Robert Dickerson was a self-taught artist who was part of the Antipodeans. A group of artists who came together in 1959 and stressed the importance of figurative painting over abstract expressionism. Themes of loneliness, vulnerability and isolation are common throughout his work and characters with long noses and averted eyes are motifs that are often revisited.
Dickerson was a child of the Great Depression which in turn forced him to leave school and take up work in a factory when he was only 14. In addition to this, he also picked up boxing as a hobby and turned professional at 16. When he was around 18 he joined the Royal Australian Air Force and spent time in Darwin and South East Asia during the Second World War, where he made drawings in his down time. He turned to painting in 1947 but remained working in menial jobs for many years until his mid thirties, when he finally became a full-time artist. This came about because in 1957 he won 100 pounds for a fridge decorating competition which allowed him to buy more art materials and experiment with different techniques.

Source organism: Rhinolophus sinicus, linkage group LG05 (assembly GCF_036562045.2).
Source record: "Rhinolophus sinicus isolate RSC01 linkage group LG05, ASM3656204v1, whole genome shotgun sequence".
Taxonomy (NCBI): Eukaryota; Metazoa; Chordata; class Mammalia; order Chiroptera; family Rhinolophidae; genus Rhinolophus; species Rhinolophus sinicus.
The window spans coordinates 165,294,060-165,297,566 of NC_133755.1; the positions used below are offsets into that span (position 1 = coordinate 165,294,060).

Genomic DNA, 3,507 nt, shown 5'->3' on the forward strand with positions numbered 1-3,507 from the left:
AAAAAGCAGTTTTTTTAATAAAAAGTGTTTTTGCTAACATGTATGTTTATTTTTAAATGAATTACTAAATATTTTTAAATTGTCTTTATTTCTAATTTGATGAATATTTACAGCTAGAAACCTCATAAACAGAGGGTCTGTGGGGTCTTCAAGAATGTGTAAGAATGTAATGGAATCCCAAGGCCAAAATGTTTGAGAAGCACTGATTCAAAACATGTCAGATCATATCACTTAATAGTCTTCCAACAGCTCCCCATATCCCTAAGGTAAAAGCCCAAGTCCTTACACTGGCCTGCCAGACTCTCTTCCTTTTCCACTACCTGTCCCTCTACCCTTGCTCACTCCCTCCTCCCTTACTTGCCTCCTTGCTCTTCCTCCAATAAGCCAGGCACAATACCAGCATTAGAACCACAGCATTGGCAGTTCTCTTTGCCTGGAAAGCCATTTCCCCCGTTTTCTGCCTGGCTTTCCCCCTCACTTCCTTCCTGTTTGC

Dickerson continued to paint and exhibit regularly for the next five decades before his death in Nowra, on the New South Wales south coast, in 2015